By Raffique Shah
April 26, 2021
I round off my intervention on the many possibilities we might find in a new post-Covid economy by reminding readers the pandemic has hammered economies across the world, irrespective of their sizes, in ways never before seen.
Oil was rocked to unimaginably low prices. Stock markets swayed as if in stupor, major commodity prices collapsed to uneconomic levels, and the virus disrupted world production of essential industries, goods and services, leaving governments confused, powerless, defeated.
It was the only time in recorded history that the world stood still, almost literally.
Now, as nations scramble to restart their economies, they find themselves drowning in debt, some of which they had incurred before the pandemic, but a substantial amount directly related to it. Given the global reach of this debt crisis, the lending agencies will have little choice but to reschedule repayments, which adds a new dimension to the IMF-Shylock-style pay-or-you-die modus operandi that the world, more so poor countries, has experienced ever since such establishments came into existence in the wake of another catastrophic event, World War II.
By virtually shifting the earth from its regular axis, the pandemic has opened new possibilities for nations such as ours, offering opportunities for us to get rid of the neocolonial structures and economies: after independence, according to the colonisers’ rule-book, we remained sources of cheap labour to produce primary commodities that we exported to developed countries at prices that they determined—of course. They then manufactured finished products that they re-exported to us, again, at prices they fixed based on an illusion misnamed “market forces”—and yes, they controlled those, too. It was all a racket of humongous proportions that was imposed on Third World countries, such “packages” to include leaders who marched to the still-colonial drumbeat without missing a step—or faced the military might of the imperial powers.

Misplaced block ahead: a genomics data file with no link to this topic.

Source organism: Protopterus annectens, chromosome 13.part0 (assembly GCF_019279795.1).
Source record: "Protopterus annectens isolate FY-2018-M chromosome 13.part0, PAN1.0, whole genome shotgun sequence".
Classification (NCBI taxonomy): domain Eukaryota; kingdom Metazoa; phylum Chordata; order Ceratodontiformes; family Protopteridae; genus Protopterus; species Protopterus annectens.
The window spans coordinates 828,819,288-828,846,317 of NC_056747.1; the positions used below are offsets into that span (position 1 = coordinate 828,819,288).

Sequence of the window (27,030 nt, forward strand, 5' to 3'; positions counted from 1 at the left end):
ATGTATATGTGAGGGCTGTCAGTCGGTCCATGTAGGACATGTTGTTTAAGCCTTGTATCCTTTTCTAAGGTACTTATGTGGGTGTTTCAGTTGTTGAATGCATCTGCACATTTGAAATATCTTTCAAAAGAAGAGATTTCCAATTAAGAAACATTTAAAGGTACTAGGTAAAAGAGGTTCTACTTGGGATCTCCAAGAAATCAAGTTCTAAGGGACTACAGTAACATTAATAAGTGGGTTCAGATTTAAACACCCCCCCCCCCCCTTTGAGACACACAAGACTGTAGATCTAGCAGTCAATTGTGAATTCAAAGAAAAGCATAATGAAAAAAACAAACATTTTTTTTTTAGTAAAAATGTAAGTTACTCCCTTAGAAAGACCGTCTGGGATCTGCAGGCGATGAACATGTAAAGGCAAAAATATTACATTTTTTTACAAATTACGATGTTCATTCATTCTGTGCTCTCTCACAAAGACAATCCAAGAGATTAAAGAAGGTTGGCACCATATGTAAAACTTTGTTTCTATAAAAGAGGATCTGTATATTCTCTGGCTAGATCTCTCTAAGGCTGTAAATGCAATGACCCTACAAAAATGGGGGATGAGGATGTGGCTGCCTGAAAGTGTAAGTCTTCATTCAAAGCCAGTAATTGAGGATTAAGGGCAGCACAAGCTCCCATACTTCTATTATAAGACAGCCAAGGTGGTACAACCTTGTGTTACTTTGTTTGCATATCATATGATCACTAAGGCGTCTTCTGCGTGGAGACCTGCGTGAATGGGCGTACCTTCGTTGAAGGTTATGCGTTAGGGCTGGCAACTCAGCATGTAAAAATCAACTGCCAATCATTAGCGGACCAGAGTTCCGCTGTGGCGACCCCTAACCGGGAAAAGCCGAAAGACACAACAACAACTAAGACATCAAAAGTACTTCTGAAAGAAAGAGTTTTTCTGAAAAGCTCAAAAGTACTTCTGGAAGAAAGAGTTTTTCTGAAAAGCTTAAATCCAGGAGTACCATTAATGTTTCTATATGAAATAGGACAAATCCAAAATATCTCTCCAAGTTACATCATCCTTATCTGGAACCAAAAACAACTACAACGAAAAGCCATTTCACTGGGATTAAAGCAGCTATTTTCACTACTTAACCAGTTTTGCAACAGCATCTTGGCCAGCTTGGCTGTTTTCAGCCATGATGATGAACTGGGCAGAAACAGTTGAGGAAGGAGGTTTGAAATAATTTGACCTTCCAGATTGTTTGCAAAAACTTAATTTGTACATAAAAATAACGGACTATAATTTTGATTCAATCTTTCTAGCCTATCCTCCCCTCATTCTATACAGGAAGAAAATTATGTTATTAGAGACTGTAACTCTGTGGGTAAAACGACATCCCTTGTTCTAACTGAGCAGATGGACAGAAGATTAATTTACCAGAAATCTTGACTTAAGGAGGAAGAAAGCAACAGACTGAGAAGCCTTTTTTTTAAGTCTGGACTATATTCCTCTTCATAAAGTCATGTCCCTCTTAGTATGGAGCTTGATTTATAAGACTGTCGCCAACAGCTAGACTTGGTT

Witness the fates of those who dared to disagree: from Sukarno of Indonesia to Nkrumah and Lumumba in Africa; that upstart, Gaddafi, who dared to have oil-producing countries determine the price of their product; the Castro brothers of Cuba, never mind their sterling achievements in self-sufficiency, their success in education; the only country that size to produce a Covid vaccine, and before that an Ebola medication and other life-saving pharmaceuticals. Many other bright stars of the Third World who came up with brilliant ideas that would liberate neocolonial countries—death at the hands of the CIA, long before Putin learned the art of assassination.
So, we enter this new, post-Covid world salvaging what we can of oil, gas, petrochemicals. Our big manufacturers are experienced and competent at adding substantial value to imported raw materials and, in instances, stamping their local brands on foreign markets (Angostura, Carib beer, Charles chocolates and candies, Bermudez crackers, SM Jaleel beverages, TCL cement, Abel clay blocks).
There are scores of other smaller manufacturers who are doing pretty well in exports, but they can use some help by way of advertising. They also need Government trade officers assigned to their destinations to offer help when needed. These include fashion designers who have carved their names in a tough market. We also have a reservoir of talent in the performing arts that can make it big in this very lucrative field.
In food production, I shall not venture into the fantasy world that “we can feed ourselves”. That is nonsense, a near-impossible target. In staples alone, we import and consume close to 80,000 tonnes of wheat per annum, approximately 80,000 tonnes of maize and other livestock feed, 70,000 tonnes of sugar at prices way lower than our cost of production, 28,000 tonnes of rice, massive amounts of dairy products, edible oils, and so on. So let us not delude ourselves about our ability to feed ourselves—certainly not when we cannot live for one day without any of the above, or without fast foods of all descriptions. When we can adjust our tastes to nutritional local “carbs” such as cassava, sweet potatoes, ground provisions, healthy vegetables, and healthier, tastier local fruits, come talk with me.
But the biggest, most lucrative avenue to dramatically alter our employment opportunities and revenue sources lies in communications and information technology. Covid has forced us into “virtual” work spaces, classrooms, offices… hell, virtually everything—pun intended. Therein lies our diversification of the economy, immense job opportunities that we can create for ourselves.
The biggest market that Covid opened up is online tutoring. There are hundreds of millions of people from East Europe, Asia and Latin America who want to learn the English language. We have many potential tutors who can become professionals in this field. But we must first master the language, spoken and written—and the cyber-world will be our stage, our workplace where we earn real dollars.
It makes sense, doesn’t it?